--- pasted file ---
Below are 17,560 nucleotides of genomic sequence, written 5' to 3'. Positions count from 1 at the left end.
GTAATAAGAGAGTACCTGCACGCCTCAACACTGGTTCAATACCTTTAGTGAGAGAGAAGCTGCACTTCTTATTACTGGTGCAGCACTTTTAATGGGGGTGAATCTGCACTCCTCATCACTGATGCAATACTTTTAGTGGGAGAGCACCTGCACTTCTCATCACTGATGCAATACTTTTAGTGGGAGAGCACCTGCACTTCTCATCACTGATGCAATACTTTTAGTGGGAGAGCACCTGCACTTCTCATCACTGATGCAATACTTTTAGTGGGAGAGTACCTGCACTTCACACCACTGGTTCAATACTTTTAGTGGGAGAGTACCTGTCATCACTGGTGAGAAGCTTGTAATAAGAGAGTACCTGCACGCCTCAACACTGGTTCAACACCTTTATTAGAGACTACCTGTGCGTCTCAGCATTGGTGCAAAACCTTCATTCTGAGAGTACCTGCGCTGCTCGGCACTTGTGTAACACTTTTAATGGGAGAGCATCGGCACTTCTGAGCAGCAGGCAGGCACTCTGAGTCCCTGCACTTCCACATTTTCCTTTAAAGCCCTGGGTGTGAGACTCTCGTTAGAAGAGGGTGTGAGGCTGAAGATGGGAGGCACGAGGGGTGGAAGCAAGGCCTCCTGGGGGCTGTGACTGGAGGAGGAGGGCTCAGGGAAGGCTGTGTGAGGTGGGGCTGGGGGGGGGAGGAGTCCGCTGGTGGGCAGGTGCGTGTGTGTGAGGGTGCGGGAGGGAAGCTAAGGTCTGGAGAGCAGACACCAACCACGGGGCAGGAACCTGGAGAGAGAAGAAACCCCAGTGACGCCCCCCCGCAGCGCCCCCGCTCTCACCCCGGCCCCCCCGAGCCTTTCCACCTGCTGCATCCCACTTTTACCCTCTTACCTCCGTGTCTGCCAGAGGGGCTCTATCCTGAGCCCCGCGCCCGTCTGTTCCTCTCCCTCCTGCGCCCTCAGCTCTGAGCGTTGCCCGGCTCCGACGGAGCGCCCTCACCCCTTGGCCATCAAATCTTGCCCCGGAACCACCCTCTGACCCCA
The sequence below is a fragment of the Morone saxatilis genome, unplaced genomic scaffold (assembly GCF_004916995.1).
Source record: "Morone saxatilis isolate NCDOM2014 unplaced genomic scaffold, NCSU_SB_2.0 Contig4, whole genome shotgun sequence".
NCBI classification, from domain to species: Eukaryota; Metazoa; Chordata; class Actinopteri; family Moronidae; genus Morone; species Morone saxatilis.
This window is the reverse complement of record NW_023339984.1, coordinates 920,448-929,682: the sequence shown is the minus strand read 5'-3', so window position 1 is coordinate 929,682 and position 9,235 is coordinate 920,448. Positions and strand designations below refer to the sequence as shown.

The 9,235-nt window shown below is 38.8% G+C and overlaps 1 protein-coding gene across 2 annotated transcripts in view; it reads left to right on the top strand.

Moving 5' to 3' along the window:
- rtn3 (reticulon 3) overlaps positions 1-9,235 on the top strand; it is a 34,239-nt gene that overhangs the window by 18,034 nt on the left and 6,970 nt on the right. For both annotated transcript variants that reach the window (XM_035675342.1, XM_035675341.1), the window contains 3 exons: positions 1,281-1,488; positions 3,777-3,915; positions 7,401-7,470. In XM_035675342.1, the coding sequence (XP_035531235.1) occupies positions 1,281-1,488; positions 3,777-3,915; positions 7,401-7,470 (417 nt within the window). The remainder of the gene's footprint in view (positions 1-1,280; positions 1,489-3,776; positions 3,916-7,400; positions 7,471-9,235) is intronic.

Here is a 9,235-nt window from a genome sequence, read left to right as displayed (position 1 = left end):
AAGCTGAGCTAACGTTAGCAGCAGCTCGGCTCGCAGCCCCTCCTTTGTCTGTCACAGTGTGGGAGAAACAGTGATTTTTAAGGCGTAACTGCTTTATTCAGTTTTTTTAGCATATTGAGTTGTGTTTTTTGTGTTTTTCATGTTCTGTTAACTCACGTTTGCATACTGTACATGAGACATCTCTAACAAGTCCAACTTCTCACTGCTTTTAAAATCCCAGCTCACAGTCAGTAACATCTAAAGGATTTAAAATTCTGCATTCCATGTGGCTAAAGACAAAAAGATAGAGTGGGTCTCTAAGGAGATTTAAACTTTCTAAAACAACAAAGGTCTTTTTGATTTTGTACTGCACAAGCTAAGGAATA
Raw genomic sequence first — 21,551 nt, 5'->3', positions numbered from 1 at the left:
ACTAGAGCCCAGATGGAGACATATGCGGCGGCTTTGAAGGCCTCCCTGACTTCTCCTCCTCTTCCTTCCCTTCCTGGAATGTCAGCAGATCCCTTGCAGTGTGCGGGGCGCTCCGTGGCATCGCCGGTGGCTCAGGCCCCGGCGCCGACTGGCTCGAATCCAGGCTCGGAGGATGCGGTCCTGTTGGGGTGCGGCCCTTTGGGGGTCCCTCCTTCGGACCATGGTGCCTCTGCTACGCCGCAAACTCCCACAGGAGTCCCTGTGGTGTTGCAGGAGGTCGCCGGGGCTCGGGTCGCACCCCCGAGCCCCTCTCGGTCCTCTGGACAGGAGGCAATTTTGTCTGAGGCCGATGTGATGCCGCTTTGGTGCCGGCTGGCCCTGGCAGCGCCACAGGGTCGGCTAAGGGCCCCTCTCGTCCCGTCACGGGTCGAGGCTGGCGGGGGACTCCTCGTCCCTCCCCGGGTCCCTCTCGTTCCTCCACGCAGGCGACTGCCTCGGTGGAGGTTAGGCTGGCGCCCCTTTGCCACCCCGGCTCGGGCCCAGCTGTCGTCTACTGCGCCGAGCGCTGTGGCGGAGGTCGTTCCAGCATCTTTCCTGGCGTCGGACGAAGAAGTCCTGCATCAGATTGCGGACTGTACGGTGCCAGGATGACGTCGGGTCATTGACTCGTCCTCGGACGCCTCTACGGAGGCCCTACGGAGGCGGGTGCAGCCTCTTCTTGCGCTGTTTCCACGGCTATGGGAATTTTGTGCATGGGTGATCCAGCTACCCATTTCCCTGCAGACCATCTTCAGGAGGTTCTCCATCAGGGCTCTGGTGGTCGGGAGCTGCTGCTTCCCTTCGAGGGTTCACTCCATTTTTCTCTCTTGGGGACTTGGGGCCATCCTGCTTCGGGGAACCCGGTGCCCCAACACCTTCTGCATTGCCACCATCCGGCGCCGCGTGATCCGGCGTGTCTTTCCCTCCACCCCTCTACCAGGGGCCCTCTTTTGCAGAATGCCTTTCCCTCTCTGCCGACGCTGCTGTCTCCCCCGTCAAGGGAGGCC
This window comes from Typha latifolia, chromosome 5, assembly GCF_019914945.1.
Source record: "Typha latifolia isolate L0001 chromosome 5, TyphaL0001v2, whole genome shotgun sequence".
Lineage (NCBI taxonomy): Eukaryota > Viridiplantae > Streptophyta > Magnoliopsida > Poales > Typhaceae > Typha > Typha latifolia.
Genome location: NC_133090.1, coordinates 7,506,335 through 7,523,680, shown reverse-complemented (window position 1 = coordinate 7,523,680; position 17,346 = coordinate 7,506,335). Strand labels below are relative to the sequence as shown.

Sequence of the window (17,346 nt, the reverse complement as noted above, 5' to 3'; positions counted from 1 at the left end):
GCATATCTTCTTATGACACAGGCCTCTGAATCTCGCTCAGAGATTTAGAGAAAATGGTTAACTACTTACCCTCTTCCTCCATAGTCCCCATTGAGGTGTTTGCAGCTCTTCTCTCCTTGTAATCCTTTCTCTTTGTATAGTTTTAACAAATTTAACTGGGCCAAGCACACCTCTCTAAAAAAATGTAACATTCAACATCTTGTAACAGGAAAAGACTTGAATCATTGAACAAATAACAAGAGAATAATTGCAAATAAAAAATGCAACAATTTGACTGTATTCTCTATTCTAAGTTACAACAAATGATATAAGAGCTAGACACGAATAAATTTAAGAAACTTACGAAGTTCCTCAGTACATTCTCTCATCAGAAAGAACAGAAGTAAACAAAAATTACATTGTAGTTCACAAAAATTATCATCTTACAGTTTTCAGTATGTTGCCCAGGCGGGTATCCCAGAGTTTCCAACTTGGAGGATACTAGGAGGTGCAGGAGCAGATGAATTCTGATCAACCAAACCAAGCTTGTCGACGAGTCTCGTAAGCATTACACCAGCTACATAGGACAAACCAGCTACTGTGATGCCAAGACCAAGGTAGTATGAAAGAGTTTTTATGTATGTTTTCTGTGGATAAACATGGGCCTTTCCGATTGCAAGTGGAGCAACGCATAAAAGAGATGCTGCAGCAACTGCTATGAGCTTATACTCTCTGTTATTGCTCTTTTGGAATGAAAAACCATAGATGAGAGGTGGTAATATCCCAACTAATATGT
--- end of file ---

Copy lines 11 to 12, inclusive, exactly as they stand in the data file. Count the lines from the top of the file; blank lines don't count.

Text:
AAGCTGAGCTAACGTTAGCAGCAGCTCGGCTCGCAGCCCCTCCTTTGTCTGTCACAGTGTGGGAGAAACAGTGATTTTTAAGGCGTAACTGCTTTATTCAGTTTTTTTAGCATATTGAGTTGTGTTTTTTGTGTTTTTCATGTTCTGTTAACTCACGTTTGCATACTGTACATGAGACATCTCTAACAAGTCCAACTTCTCACTGCTTTTAAAATCCCAGCTCACAGTCAGTAACATCTAAAGGATTTAAAATTCTGCATTCCATGTGGCTAAAGACAAAAAGATAGAGTGGGTCTCTAAGGAGATTTAAACTTTCTAAAACAACAAAGGTCTTTTTGATTTTGTACTGCACAAGCTAAGGAATA
Raw genomic sequence first — 21,551 nt, 5'->3', positions numbered from 1 at the left: